Brazil does not want people to fly into one of the 12 FIFA World Cup host cities, take a car to the soccer venue, watch some games, take the same cab back to the airport after a few goals have been scored by their favorite teams, and fly out. "Brazil? What Brazil?" is the last thing Brazil's tourism board wants to hear from people who come to witness the yearly centerpiece of the world's greatest game.
And it's the last thing the country would want to hear from the millions across the globe who will tune in to watch the matches next month, which will feature some 32 national teams. Thus, with about a month to go before the soccer Godzilla lumbers out of the Atlantic and onto Ipanema under the gaze of Christ the Redeemer, the nation has launched an international ad campaign via the Ministry of Tourism, under the aegis of the country's tourism board, Embratur.
The effort includes a pair of videos for TV and digital focusing tourist attractions, the passion for music and dance, the hospitality of the people, natural attractions, and cuisine. One video goes back and forth between Brazilian dance styles and the "dancing" of soccer players. The other is all about beautiful places to visit, and the Brazilian joie de vivre.
Said Embratur president Vicente Neto, in a statement: "Knowing that Brazil will be the setting of the biggest sporting event, with an expected 600,000 international visitors in our country and more than 26,300 million viewers across the world. This new campaign aims to show a small preview of what Brazil has to offer."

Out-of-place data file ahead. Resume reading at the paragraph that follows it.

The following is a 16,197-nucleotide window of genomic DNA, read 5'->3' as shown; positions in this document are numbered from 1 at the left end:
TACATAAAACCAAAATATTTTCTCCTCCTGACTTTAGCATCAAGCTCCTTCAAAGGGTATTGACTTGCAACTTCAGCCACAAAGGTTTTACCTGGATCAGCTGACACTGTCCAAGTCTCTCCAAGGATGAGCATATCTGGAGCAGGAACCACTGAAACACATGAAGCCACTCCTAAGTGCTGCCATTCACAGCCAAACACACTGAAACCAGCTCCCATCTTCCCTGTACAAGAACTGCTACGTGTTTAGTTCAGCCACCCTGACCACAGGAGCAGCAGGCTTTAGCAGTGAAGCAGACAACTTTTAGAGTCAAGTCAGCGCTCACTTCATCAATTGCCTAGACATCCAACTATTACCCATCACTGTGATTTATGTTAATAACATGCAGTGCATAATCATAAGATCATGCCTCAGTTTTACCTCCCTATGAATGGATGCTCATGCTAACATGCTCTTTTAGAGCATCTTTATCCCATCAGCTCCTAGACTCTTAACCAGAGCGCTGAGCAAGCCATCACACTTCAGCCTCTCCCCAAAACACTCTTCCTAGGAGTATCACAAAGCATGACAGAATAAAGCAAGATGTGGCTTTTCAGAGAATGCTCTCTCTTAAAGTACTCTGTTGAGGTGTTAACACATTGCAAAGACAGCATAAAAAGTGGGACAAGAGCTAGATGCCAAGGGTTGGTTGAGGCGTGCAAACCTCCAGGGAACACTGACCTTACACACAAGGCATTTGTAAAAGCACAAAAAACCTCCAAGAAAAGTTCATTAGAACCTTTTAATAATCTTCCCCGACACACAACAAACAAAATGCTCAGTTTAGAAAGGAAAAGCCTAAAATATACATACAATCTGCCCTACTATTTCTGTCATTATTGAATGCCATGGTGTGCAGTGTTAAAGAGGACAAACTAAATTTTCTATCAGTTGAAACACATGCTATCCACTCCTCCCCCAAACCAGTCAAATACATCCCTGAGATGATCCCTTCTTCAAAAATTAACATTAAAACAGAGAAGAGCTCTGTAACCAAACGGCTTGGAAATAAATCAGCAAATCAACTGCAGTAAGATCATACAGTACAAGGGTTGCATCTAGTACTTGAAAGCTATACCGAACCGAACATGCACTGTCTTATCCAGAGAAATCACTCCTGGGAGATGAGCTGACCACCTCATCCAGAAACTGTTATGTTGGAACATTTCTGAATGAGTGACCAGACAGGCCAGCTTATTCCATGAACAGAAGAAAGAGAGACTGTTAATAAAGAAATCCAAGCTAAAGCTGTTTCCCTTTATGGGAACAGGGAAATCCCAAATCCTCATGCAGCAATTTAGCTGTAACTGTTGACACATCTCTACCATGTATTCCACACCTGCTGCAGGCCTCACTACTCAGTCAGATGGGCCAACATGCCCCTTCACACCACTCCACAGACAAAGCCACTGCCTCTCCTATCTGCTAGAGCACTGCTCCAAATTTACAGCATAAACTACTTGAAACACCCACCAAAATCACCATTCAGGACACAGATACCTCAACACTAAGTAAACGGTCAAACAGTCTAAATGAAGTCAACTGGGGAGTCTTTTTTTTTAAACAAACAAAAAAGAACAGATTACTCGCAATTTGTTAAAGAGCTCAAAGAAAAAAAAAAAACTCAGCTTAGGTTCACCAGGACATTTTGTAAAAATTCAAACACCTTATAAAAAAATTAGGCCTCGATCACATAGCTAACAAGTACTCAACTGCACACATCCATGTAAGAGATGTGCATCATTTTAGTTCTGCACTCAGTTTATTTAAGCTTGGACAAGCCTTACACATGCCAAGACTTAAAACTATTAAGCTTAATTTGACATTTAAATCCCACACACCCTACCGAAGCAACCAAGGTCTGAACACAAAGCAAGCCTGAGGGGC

According to the country’s tourism organization, the campaign will include television, Web, social and out-of-home elements in 113 countries in the Americas, Europe and Asia. The agency’s goal is to reach some 1.3 billion people.
Rio and Sao Paulo are the most-visited places in Brazil, which is the most-visited country in South America, per the country's information site. Visit Brasil spokesperson Joao Rodrigues points out to Marketing Daily that ESPN has already been doing a video series on Brazil for the past couple of months showcasing the different cities and different aspects of Brazilian culture. "Traditionally, same goes with international broadcasters," he says, adding that tourism accounts for about 3.7% of Brazil's GDP.